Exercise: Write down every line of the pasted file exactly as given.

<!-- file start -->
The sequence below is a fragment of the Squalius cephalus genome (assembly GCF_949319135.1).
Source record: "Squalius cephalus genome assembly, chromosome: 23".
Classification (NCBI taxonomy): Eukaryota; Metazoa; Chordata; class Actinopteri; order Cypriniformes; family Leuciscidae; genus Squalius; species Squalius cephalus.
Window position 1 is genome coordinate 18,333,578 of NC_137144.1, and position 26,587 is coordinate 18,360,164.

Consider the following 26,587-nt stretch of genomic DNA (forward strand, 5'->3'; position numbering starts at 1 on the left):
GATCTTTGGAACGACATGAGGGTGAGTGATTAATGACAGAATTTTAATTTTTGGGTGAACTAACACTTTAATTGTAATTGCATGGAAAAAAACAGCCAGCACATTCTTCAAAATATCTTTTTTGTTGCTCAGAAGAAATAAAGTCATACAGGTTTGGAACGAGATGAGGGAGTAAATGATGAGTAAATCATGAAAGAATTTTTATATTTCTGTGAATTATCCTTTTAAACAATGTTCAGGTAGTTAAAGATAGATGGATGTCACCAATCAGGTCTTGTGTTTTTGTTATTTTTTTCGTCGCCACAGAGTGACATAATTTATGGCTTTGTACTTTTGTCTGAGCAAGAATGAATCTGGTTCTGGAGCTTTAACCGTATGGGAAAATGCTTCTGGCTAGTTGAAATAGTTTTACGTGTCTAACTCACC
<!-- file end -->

The sequence below is a fragment of the Squalius cephalus genome (assembly GCF_949319135.1).
Source record: "Squalius cephalus genome assembly, chromosome: 23".
Classification (NCBI taxonomy): Eukaryota; Metazoa; Chordata; class Actinopteri; order Cypriniformes; family Leuciscidae; genus Squalius; species Squalius cephalus.
Window position 1 is genome coordinate 18,333,578 of NC_137144.1, and position 26,587 is coordinate 18,360,164.

Consider the following 26,587-nt stretch of genomic DNA (forward strand, 5'->3'; position numbering starts at 1 on the left):
GATCTTTGGAACGACATGAGGGTGAGTGATTAATGACAGAATTTTAATTTTTGGGTGAACTAACACTTTAATTGTAATTGCATGGAAAAAAACAGCCAGCACATTCTTCAAAATATCTTTTTTGTTGCTCAGAAGAAATAAAGTCATACAGGTTTGGAACGAGATGAGGGAGTAAATGATGAGTAAATCATGAAAGAATTTTTATATTTCTGTGAATTATCCTTTTAAACAATGTTCAGGTAGTTAAAGATAGATGGATGTCACCAATCAGGTCTTGTGTTTTTGTTATTTTTTTCGTCGCCACAGAGTGACATAATTTATGGCTTTGTACTTTTGTCTGAGCAAGAATGAATCTGGTTCTGGAGCTTTAACCGTATGGGAAAATGCTTCTGGCTAGTTGAAATAGTTTTACGTGTCTAACTCACC